>The lesson here is that Rich found this the way >he “creates” all the stories he takes credit for,

    Take credit for? Where? I ran a story that’s all. I was hardly alone.

    >by lurking on other message boards (in this case CAG and
    >the Bendis Board), and quoting people without permission.

    I post and read all sorts of message boards because I enjoy the,. Sometimes there’s a story. In this case, I woke up on Sunday morning to find lots of emails about this.

    >Then he opened the floodgates, directing people to order >caseloads to resell on eBay and fueling greed, thus >ensuring that none of the orders would ever be fulfilled.

    I directed no one to do anything. I did illustrate possibilities and opportunities, certainly. But as the evidence shows, by the time I’d posted, Amazon had already been cleared out of all its omnibuses, except for one copy of Golden Age, one copy of the Secret Wars omnibus and two of Bendis’ Daredevil Omnibus.

    >Follow it up with some self-flagellation (“This story has >brought my site the most traffic eva!1?) and update posts >to keep the drumbeat going (and more ticks on the Avatar >press ads!), false naïveté (“Who, me?! I was just…”) and >in the end it’s ultimately the Barnacle of Comics that >Wins!

    Fourth most traffic ever. Behind Matchstick Middle Earth, Mippet Wicker Man and Watchmen 2. But it was a popular story, so I ran followups. Yes, I am in the business of building traffic for the site for my employers, Avatar. But this is a story that I found interesting and I hoped others would too. That’s not always the case.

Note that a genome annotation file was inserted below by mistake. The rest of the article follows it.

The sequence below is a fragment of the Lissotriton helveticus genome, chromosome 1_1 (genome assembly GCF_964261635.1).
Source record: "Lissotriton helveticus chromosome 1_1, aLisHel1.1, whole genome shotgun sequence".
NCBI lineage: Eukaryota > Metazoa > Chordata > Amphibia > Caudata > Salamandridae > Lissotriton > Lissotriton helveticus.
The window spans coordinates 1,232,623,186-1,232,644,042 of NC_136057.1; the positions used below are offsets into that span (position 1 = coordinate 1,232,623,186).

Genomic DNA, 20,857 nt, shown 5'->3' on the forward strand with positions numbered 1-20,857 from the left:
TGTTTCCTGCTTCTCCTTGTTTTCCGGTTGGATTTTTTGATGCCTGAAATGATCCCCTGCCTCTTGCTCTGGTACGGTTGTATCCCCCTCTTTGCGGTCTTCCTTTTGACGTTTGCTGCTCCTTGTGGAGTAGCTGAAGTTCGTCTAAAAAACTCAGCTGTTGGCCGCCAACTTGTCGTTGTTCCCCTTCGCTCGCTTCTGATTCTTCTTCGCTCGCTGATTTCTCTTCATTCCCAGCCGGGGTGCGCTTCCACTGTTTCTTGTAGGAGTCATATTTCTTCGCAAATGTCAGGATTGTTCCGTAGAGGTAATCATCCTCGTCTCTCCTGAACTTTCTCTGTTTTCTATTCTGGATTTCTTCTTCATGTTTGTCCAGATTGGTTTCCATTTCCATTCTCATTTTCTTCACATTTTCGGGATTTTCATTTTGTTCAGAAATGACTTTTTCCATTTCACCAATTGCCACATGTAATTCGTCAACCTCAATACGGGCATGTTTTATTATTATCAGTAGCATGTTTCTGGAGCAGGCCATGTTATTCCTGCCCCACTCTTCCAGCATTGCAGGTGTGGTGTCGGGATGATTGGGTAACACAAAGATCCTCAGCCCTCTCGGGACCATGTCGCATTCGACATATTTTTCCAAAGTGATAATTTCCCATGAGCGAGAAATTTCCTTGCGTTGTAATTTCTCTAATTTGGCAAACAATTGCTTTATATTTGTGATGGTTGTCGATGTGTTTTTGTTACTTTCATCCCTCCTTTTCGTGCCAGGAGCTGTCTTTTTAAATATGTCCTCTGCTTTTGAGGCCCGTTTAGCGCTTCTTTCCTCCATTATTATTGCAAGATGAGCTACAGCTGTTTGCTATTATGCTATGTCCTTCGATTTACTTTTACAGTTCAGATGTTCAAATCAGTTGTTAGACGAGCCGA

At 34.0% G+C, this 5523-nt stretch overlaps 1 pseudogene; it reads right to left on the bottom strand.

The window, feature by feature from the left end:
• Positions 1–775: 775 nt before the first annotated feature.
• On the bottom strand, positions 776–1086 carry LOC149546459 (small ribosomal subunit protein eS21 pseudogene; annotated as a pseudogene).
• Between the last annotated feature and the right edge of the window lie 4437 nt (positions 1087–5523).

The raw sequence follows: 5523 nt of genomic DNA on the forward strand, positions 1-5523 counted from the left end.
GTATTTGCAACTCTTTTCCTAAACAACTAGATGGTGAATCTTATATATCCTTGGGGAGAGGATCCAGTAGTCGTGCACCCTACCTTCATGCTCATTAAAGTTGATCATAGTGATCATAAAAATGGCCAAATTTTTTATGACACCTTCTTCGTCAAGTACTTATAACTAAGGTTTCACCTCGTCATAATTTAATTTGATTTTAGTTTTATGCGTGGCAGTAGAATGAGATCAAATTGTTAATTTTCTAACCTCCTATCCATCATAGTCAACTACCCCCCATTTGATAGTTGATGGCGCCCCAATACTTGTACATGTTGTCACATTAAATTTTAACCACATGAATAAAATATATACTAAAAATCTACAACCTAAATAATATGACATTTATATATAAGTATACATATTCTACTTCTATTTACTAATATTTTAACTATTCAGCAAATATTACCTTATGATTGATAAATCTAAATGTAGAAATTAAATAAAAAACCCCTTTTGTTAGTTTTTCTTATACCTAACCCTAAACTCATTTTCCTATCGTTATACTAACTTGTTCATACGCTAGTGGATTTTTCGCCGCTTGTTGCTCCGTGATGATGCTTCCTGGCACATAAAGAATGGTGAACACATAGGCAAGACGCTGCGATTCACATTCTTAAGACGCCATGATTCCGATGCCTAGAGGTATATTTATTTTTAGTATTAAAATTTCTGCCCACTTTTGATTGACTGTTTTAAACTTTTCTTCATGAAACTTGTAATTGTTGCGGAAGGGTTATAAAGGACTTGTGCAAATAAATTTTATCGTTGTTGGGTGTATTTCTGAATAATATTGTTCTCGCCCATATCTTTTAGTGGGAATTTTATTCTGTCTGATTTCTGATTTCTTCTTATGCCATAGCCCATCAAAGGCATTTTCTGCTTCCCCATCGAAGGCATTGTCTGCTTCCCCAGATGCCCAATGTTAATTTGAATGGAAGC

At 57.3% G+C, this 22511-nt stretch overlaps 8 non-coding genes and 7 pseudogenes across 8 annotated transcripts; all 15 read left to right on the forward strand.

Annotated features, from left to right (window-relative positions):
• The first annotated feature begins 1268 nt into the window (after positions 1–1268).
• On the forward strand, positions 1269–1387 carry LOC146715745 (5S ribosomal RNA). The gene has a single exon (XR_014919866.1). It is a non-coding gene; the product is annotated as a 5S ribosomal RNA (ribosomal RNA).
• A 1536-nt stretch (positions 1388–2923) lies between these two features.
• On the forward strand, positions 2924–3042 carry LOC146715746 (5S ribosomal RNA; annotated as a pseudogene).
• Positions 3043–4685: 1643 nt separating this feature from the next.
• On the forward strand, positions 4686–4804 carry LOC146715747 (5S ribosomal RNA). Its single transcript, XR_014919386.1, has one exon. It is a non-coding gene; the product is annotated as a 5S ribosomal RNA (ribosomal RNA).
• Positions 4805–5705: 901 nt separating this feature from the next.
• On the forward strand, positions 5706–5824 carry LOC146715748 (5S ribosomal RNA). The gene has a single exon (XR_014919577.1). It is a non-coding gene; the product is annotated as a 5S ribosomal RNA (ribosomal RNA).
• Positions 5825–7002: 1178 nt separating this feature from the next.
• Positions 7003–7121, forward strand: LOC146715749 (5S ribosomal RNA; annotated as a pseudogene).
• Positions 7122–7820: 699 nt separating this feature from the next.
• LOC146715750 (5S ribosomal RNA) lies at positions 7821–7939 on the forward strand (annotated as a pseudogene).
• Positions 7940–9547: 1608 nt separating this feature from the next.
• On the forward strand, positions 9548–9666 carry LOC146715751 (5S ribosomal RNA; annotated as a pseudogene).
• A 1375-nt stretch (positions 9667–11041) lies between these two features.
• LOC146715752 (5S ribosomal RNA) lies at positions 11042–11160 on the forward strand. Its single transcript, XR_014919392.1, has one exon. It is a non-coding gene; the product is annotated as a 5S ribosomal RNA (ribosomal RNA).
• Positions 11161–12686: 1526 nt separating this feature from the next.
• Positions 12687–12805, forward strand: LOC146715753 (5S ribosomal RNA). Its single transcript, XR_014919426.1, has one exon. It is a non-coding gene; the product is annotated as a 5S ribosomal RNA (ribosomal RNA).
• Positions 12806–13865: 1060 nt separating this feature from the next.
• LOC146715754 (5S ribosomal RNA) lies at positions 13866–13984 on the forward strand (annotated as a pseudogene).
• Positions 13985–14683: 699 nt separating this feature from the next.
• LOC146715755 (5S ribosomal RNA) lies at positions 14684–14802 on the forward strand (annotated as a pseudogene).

>And the sad thing is, I know better than to talk about >this douche bag and stroke his sad little ego even more…

    Do you?

  15. Aaron Poehler says:

    Look, Rich Johnston is talking out of his ass, making blanket statements with absolutely nothing to back them up, and failing to accept responsibility for any damage resulting from his shoddy ‘journalism’. What else is new?

  16. Tony says:

    Christopher Butcher, another Canadian on his high-horse. Rich Johnston has a valid point and I thank him for his reporting. Comics are an inflated rip-off, even for a luxury item.

  17. Thom says:

    Just can’t trust them Can-nadians…whut with their cheap health care and comics and all.

  18. Amazon no longer selling many graphic novels after weekend price glitch frenzy | Robot 6 @ Comic Book Resources – Covering Comic Book News and Entertainment says:

    [...] on Amazon." David Uzumeri responds to Rich on ComicsAlliance, while retailer Chris Butcher offers some succinct comments as [...]

  19. that Amazon.com thing « Fistfight At The Arthouse says:

    [...] Comics 212 has the ugly truth [...]